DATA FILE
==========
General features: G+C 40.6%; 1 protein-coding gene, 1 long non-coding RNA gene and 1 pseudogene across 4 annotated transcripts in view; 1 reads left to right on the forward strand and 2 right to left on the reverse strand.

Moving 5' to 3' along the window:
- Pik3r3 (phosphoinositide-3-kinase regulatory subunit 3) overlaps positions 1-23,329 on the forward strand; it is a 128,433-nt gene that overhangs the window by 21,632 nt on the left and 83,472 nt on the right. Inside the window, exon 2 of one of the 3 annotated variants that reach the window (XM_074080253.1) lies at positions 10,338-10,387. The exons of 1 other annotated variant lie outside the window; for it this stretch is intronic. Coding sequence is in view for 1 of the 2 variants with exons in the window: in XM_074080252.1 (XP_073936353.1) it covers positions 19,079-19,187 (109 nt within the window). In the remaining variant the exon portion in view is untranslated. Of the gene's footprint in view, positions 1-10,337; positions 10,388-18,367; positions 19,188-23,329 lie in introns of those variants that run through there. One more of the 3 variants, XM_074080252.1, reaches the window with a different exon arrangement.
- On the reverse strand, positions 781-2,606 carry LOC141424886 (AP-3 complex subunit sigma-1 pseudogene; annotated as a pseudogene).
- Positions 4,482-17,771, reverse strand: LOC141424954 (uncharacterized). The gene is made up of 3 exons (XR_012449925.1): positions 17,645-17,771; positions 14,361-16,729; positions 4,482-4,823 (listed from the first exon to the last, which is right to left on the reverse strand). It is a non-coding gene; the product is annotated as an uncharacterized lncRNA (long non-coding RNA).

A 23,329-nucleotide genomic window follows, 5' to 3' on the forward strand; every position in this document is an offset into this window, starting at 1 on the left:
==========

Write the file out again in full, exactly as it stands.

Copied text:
General features: G+C 40.6%; 1 protein-coding gene, 1 long non-coding RNA gene and 1 pseudogene across 4 annotated transcripts in view; 1 reads left to right on the forward strand and 2 right to left on the reverse strand.

Moving 5' to 3' along the window:
- Pik3r3 (phosphoinositide-3-kinase regulatory subunit 3) overlaps positions 1-23,329 on the forward strand; it is a 128,433-nt gene that overhangs the window by 21,632 nt on the left and 83,472 nt on the right. Inside the window, exon 2 of one of the 3 annotated variants that reach the window (XM_074080253.1) lies at positions 10,338-10,387. The exons of 1 other annotated variant lie outside the window; for it this stretch is intronic. Coding sequence is in view for 1 of the 2 variants with exons in the window: in XM_074080252.1 (XP_073936353.1) it covers positions 19,079-19,187 (109 nt within the window). In the remaining variant the exon portion in view is untranslated. Of the gene's footprint in view, positions 1-10,337; positions 10,388-18,367; positions 19,188-23,329 lie in introns of those variants that run through there. One more of the 3 variants, XM_074080252.1, reaches the window with a different exon arrangement.
- On the reverse strand, positions 781-2,606 carry LOC141424886 (AP-3 complex subunit sigma-1 pseudogene; annotated as a pseudogene).
- Positions 4,482-17,771, reverse strand: LOC141424954 (uncharacterized). The gene is made up of 3 exons (XR_012449925.1): positions 17,645-17,771; positions 14,361-16,729; positions 4,482-4,823 (listed from the first exon to the last, which is right to left on the reverse strand). It is a non-coding gene; the product is annotated as an uncharacterized lncRNA (long non-coding RNA).

A 23,329-nucleotide genomic window follows, 5' to 3' on the forward strand; every position in this document is an offset into this window, starting at 1 on the left: